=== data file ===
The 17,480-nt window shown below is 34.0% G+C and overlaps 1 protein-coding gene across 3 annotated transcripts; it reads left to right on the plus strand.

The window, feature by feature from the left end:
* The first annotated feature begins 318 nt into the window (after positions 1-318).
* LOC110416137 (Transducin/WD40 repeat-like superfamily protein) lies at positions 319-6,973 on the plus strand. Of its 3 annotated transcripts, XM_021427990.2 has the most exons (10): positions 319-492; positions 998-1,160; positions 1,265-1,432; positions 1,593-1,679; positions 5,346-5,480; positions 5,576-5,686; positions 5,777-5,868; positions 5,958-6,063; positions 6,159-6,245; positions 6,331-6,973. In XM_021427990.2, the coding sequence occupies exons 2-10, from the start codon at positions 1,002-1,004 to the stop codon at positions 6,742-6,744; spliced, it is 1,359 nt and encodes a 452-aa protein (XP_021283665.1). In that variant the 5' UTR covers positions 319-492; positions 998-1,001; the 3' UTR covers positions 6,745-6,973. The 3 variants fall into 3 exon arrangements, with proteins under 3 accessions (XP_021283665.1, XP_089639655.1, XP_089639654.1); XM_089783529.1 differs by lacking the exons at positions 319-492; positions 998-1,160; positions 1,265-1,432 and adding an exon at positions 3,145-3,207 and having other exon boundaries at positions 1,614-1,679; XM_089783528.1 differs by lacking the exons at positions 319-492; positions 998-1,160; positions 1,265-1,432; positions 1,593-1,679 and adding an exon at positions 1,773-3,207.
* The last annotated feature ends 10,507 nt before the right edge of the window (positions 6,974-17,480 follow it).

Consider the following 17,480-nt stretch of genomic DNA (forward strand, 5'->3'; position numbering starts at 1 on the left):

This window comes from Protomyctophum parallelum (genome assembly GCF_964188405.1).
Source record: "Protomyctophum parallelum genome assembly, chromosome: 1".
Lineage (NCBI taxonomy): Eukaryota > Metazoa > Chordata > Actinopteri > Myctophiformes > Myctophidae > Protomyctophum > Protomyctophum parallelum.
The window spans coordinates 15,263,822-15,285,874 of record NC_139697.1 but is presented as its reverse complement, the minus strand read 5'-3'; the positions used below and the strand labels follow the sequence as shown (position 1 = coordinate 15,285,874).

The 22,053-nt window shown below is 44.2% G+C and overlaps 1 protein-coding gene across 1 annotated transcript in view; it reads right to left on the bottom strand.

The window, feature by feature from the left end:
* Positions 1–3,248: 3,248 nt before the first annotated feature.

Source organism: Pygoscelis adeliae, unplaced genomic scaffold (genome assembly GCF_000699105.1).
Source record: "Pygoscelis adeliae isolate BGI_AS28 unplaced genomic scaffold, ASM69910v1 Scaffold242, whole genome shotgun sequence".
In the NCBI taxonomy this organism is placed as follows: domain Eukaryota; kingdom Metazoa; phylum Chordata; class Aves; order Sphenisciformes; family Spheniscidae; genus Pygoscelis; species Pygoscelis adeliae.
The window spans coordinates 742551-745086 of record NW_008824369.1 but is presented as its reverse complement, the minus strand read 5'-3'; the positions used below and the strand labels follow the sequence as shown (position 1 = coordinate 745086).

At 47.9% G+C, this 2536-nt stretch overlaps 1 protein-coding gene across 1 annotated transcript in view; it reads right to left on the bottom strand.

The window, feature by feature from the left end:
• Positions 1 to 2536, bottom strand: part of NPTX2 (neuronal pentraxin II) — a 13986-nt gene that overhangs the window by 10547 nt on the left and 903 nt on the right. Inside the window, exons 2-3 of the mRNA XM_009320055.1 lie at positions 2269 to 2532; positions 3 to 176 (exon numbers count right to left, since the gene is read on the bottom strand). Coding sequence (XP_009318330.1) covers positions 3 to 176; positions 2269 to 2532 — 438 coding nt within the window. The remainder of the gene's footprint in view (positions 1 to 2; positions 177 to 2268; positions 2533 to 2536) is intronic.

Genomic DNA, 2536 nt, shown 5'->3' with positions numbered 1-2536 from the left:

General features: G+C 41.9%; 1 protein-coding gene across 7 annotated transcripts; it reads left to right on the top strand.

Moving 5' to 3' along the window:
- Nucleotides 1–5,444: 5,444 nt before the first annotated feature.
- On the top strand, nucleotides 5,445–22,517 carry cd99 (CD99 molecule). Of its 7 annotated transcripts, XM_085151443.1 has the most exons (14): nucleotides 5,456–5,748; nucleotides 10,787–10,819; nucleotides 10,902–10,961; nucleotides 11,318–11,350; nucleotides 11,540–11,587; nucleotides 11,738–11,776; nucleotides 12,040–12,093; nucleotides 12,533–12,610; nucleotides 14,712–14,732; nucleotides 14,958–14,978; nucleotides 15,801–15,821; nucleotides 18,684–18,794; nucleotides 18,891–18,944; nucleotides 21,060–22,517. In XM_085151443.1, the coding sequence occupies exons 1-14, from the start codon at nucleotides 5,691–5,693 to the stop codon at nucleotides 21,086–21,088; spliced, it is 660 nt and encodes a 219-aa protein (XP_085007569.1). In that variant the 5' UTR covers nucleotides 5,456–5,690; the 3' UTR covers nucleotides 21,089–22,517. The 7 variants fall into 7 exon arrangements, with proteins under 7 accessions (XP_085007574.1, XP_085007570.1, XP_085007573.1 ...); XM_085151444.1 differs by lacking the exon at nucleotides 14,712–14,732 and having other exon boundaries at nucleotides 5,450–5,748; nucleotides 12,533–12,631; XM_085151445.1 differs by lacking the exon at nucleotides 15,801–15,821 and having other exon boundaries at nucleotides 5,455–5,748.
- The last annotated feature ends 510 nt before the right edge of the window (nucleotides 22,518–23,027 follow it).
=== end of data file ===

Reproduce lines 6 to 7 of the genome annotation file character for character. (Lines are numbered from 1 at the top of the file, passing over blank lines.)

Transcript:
Consider the following 17,480-nt stretch of genomic DNA (forward strand, 5'->3'; position numbering starts at 1 on the left):

This window comes from Protomyctophum parallelum (genome assembly GCF_964188405.1).